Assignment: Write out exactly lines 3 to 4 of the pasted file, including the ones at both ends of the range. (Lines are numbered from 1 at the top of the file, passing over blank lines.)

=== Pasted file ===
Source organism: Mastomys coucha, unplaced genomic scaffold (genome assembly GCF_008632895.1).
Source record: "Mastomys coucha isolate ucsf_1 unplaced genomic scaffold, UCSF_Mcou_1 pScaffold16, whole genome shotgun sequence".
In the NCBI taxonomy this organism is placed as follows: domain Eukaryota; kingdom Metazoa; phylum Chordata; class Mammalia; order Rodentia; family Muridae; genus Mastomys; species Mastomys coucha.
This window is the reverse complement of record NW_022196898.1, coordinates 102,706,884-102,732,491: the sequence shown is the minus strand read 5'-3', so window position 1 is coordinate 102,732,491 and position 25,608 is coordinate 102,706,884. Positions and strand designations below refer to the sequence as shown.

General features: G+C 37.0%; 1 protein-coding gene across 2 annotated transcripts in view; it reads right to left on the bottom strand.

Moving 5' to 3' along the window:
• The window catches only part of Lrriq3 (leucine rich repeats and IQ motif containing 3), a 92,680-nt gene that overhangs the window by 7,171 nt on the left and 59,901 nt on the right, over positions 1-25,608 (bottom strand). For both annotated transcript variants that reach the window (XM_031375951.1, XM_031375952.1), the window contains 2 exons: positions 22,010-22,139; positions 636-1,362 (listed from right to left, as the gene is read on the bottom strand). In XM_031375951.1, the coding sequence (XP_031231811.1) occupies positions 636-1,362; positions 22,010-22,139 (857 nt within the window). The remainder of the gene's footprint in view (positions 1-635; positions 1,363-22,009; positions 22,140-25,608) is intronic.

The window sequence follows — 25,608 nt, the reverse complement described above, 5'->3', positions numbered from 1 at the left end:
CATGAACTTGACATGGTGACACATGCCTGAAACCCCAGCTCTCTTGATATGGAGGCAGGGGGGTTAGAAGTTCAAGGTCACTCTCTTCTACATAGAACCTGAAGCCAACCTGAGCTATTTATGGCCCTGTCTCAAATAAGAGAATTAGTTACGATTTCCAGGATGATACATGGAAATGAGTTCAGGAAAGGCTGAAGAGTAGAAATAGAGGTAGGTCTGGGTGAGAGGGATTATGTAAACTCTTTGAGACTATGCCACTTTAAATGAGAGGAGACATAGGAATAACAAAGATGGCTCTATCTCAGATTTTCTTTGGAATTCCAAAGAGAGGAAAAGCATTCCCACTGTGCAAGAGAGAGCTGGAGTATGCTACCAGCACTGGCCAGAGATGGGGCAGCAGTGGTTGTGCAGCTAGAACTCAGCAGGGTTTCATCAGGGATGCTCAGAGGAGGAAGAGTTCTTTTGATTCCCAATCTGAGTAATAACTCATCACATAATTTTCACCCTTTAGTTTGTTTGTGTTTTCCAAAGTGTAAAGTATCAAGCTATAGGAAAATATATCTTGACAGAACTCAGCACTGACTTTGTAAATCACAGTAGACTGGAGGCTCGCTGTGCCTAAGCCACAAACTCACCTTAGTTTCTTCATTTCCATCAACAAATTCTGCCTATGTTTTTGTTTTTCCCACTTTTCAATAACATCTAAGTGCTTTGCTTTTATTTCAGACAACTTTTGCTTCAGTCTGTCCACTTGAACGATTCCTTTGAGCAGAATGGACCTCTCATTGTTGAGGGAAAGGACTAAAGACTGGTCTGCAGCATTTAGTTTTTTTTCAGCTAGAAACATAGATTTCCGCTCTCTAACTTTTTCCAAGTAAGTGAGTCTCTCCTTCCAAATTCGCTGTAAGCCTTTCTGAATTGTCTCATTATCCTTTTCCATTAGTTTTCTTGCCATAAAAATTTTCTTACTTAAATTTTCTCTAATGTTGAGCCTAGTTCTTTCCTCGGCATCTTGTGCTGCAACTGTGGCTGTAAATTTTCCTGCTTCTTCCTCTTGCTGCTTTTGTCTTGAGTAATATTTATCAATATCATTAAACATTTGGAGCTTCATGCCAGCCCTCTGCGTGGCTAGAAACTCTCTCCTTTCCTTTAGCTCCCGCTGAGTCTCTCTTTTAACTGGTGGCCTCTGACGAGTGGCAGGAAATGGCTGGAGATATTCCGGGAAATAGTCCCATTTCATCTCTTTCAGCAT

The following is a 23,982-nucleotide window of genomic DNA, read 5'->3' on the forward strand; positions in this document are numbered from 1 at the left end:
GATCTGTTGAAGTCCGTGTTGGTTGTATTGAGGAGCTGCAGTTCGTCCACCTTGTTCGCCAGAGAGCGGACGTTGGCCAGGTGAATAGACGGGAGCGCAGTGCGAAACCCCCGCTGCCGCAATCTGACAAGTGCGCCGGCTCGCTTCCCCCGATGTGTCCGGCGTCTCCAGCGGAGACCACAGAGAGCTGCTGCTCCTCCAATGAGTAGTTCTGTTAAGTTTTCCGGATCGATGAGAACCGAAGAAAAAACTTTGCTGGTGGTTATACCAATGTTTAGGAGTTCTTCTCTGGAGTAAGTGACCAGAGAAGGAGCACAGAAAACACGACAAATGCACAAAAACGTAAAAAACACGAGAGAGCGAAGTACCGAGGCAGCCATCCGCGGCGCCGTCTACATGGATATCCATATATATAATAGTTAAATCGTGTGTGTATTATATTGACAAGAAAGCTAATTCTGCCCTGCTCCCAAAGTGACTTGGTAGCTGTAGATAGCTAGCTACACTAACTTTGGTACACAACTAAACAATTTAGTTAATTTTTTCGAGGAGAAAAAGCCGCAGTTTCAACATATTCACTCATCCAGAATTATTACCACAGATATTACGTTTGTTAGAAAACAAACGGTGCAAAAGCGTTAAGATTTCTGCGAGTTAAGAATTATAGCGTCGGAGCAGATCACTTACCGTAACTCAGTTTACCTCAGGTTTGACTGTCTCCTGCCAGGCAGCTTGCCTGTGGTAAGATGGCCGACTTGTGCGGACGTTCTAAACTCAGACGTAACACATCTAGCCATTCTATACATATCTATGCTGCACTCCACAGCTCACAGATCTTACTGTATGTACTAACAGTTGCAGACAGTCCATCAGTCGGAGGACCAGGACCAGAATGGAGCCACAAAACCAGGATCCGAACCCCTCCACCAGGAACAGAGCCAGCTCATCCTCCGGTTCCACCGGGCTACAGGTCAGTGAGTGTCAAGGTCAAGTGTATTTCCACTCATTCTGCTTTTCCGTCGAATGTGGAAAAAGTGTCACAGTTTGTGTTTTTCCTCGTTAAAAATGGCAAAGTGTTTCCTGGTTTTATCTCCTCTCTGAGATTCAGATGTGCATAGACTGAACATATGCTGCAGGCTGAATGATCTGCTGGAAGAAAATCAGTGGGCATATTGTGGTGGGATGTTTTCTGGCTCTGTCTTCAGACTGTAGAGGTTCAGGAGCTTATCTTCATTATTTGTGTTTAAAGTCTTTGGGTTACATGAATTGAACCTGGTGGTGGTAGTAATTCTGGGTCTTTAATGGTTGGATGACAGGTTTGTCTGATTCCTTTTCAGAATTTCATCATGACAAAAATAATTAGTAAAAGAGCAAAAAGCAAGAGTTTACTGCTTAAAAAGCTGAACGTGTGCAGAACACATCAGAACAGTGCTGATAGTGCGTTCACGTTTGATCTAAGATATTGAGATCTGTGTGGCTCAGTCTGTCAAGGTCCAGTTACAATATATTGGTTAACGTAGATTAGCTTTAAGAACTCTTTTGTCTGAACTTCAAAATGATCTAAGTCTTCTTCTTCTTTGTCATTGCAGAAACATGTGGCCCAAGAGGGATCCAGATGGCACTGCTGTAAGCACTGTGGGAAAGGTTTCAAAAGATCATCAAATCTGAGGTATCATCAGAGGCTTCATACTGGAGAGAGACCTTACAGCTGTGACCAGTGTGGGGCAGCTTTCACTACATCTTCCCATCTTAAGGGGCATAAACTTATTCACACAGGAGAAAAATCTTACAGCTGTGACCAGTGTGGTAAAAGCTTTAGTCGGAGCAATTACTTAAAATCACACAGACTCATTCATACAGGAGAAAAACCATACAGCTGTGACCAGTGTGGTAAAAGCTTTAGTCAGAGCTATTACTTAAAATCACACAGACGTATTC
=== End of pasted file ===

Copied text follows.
In the NCBI taxonomy this organism is placed as follows: domain Eukaryota; kingdom Metazoa; phylum Chordata; class Mammalia; order Rodentia; family Muridae; genus Mastomys; species Mastomys coucha.
This window is the reverse complement of record NW_022196898.1, coordinates 102,706,884-102,732,491: the sequence shown is the minus strand read 5'-3', so window position 1 is coordinate 102,732,491 and position 25,608 is coordinate 102,706,884. Positions and strand designations below refer to the sequence as shown.